Some students training to be teachers once went on a visit to a cathedral in order to learn what a school visit might be like. They went in, looked around, and the Education Officer who was acting as guide, stopped them and said, “You’re all looking in the wrong direction!” When children come into a space like a cathedral, they look up. Little ones stand agog, wondering. When was the last time that you were amazed?
One of the characteristics of an encounter with God in the Bible is amazement, wonder, fear and trembling. When God acts, people are silenced. They marvel at what he has done, yes, but also, and perhaps more particularly, they marvel at his nearness. That holy amazement is, as we know, a gift of the Spirit of God. It left the Apostles speechless at the Ascension and that same fear of the Lord seized them at Pentecost — they were amazed and astonished as the Love of God was poured into their hearts.
To children, amazement comes easily, especially if it concerns something new. Is it not true that we don’t always hold on to that skill? Idle scrolling of the smartphone is conducive neither to amazement nor life-enhancing wonder. That gift of holy wonder, of Fear of the Lord, is given to us for a purpose. It enables us not only to realise how much we depend on God but also to see and renew in our hearts the realisation of the wonders he works in us day after day. The Lord is making all things new within us. By the gift of his Spirit, by the grace of the sacraments, by our life of prayer and friendship with him, he shapes us anew, and often we just have to get out of the way and allow him to do it.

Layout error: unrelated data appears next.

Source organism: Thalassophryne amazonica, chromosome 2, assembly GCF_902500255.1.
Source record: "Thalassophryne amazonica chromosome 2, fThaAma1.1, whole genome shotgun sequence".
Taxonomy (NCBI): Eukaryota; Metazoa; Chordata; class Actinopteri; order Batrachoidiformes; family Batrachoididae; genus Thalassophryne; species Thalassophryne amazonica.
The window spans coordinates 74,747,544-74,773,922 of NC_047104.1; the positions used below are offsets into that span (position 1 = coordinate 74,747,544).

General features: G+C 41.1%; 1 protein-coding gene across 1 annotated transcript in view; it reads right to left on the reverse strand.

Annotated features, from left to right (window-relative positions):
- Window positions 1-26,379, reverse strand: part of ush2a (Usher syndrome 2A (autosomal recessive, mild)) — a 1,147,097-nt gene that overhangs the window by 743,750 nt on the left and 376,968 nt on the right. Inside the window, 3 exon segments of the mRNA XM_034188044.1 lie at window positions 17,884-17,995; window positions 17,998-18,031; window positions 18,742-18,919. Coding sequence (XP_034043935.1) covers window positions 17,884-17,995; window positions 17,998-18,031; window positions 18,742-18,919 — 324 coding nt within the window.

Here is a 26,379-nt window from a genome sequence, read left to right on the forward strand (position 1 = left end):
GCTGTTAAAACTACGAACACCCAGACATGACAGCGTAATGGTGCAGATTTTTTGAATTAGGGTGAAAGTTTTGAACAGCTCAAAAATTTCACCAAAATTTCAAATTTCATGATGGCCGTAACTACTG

“The Spirit of Truth,” our Lord tells us, “will lead us into all truth,” and we know that the fullness of truth is Christ himself, nothing else. The Holy Spirit who was given to us at our baptism, the fullness of whose gifts we receive in Confirmation, who comes to us each time we pray to him for guidance and help, this same Spirit comes to shape us, to mould us after the pattern of Christ himself.
The thing that those children were quick to marvel at in that great Cathedral was beauty. If you and I are to grow in the spiritual life, we too have to learn to become children again. When the Holy Spirit touches us we are beautified by him, we are enriched. If we can allow ourselves by simple acts of trust to be more open to the wonders the Spirit wants to do within us, if we can respond to that by a generous charity and fidelity, we become sanctified and are made truly children, the adopted children of God, no matter what age we are.